Captain John Van Pelt died in 1748, so "Bob" (Edward/Edmund Tamar) was more likely harbored in Hertford County by one of his sons (John or Daniel).

Monday, May 21, 2007

MHA Board of Directors

The Murfreesboro Historical Association, Inc.
Board of Directors

Term Expires

Danny Blowe
Lynette Bunch
Norman Buskill
Liz Brown
Eley Whitehead


Phyllis Underwood Bryant
Jimmy Gray
Lynn Warren
Tim Barnes
Dwight Kirkland


Brenda Davis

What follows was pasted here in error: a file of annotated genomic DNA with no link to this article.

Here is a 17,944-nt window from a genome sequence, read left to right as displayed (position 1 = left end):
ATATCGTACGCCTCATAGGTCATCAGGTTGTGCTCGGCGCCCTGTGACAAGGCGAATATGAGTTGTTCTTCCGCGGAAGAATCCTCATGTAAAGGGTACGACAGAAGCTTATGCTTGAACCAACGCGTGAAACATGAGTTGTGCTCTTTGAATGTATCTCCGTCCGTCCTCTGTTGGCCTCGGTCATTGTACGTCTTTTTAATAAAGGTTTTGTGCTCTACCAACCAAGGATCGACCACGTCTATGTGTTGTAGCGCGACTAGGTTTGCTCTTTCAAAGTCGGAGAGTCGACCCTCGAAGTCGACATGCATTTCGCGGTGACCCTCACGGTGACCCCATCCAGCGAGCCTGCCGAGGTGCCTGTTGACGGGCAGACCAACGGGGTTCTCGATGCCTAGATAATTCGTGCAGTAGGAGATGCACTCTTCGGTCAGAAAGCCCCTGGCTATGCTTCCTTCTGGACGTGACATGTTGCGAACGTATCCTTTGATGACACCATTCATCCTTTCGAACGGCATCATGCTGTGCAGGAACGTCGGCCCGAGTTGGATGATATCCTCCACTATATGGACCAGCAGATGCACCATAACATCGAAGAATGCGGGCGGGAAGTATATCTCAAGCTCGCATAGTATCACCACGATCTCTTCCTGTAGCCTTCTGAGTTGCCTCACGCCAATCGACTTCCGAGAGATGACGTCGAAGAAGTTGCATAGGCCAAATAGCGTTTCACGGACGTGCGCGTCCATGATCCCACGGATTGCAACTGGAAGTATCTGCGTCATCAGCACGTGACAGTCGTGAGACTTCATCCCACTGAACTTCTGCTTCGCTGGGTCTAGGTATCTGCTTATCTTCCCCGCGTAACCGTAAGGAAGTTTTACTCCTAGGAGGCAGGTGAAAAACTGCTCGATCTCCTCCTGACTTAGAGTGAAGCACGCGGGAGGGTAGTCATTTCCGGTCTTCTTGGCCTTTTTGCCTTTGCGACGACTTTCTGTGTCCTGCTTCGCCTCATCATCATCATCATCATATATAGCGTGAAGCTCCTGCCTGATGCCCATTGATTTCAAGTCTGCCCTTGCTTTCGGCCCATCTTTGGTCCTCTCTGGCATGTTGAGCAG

Carole Farnham
Carol Lassiter
Dale Neighbors
Arthur Warren

Saturday, May 19, 2007

Pork Fest 2007

Today is PORK FEST 2007 - an annual fundraiser for the Brady C. Jefcoat Museum of Americana (in Murfreesboro NC).

In honor of Pork Fest 2007, I thought I'd post another primary research tool. This time it's the transcription of a letter related to the historic PIGS of Murfreesboro !

March 29th, 1904

Mr. B.B. Winborne
Murfreesboro N.C.

Dear Sir:

Your valued favor of 25th just reached me here in New York having been forwarded by Mrs. Owens. I thank you very much for the order for eggs which Mrs. Owens wrote you about and wish you every success with them. You will certainly get the best that can be bred. Its alright about the money and you can remit to Mrs. Owens.